There's a big problem that we have been carefully ignoring for quite a while now:
In our examples we have 200 ps as the clock cycle time, and both tick 1 and tick 4 access memory,
which has a latency on the order of 15 ns.
That's right, we have 200 ps to perform an operation that takes 75 times that long.
That's obviously a problem.
Our answer to this problem is cache memory, which is a small amount of really fast memory that
keeps copies of the memory locations that are actually in use at any given time.
- When the program needs to access memory, it looks first in the cache.
- If the required value is there, we call it a cache hit.
- When we have a cache hit, the program just keeps on truckin.
- When we have a cache miss, we have to stall the CPU while we go out and get the value from main memory.
- When this happens, we also install the value into the cache.
- This exploits a property of programs known as temporal locality.
- This is just a name for the observed fact that, when a particular memory address is accessed,
the probability that it will be accessed again soon goes up.
- So putting it into the cache when it's first used means that it will already be there
if it's used again soon.
- A surprisingly small cache can performs almost as well as having all the main memory be fast enough
that no cache is needed. A hit rate upwards of 95% is common.
- Having a main memory that fast would be prohibitively expensive is were possible. Issues involving
physical size and the speed of light probably make it impossible, anyway.
- Modern processors have the cache right on the same chip as the CPU, which reduces the distances
that signals have to travel between CPU and cache.
The simplest organization for a cache is called direct mapping
- In this organization, each memory location has only one place in the cache that it might be.
- The cache is much, much smaller than main memory; this means that many, many memory locations
are assigned to the same cache location.
- Only one of them can be there at a time. That's obvious.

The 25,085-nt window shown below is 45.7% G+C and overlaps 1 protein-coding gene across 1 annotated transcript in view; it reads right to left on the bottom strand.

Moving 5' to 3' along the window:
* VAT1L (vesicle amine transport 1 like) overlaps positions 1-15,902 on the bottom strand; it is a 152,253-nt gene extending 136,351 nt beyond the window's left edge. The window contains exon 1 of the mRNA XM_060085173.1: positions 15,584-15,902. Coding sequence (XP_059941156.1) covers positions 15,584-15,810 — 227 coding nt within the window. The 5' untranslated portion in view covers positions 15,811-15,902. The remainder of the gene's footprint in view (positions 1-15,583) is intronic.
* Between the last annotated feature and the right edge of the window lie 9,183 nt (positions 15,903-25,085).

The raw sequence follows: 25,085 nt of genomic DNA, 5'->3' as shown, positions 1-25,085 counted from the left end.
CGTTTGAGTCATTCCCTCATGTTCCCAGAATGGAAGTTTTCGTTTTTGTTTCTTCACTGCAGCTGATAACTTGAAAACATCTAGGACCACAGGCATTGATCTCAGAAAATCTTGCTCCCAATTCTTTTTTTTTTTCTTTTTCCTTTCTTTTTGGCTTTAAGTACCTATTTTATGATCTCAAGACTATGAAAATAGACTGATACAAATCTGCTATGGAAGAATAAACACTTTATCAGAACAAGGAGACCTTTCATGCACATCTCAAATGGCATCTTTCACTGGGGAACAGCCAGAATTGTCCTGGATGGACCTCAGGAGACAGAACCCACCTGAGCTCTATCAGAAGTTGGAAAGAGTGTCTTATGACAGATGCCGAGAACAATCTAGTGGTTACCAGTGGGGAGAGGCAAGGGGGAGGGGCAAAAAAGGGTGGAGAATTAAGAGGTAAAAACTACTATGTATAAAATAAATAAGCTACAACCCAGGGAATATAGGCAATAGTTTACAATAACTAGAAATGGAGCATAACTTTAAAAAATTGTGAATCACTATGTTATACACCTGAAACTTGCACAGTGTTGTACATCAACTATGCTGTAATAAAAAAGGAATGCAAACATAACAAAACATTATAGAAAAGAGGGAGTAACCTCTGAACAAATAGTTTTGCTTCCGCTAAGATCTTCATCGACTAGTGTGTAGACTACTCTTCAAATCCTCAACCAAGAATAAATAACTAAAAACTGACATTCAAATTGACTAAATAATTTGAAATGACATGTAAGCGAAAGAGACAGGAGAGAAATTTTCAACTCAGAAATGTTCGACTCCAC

- The secret is that, however much memory a program occupies,
it is using only a small part of it at any given time.
- By having the contents of the cache closely track the parts of memory that are actually in use,
we get performance approaching that of really, really fast main memory.
- Here's how the mapping between memory addresses and cache addresses works:
- divide the memory address by the size of the cache and use the remainder as the cache address
- the remainder will be a number in the range 0 .. (cache size - 1), which exactly corresponds
to the range of cache addresses
- since the cache size is a power of 2, doing the division requires no work from the CPU
- One detail that we need to talk about is that caches don't do bytes;
if the CPU needs to fetch a byte, it gets the whole word from the cache and discards the other bits.
- Because of this, caches never use the 2 rightmost bits in an address.
Some More Terminology
- What we have been calling the cache address up to now is the index
- When we discard the 2 rightmost bits, we get numbers that increase by 1 (not 4)
as we go from one word to the next; we will call these numbers word numbers.
- I'd like to call them word addresses, but that risks confusion, which we don't need.
- A word's address is 32 bits, always with the rightmost 2 of them 0 bits.
When we discard those 2 rightmost bits, we get a 30-but number that is one fourth of the 32-bit address.
- That is, a word's address is 4 times its word number.
- The 2 rightmost bits in a memory address (the ones that caches ignore)
are known as the byte offset.
- Let's discuss the term offset; it will come back soon.
- the byte offset makes a good example since we already know about words and bytes
- the byte offset can have one of these values: 0, 1, 2, 3
- that tells us the byte's position relative to the beginning of the word
- the address of the byte is the sum of the word's address and the byte's offset
- we can compute a byte's offset by dividing the byte's address by 4
(the number of bytes in a word)
- The Fun-with-Address-Spaces pages apply to all this.
How it works
- This is pretty simple since there's only one place in the cache that a word can go.
- Take the word's address, throw away the 2 bits on the right; now we have its word number.
- Divide that by the cache size; that gives us the cache index,
which tells us where to put the word in the cache.
- There's another question here: once it's in the cache, how do we know where it came from?
- That is, how do we distinguish it from all the other addresses that map to the same cache index?
- That's explained in the next page: The Tag Field.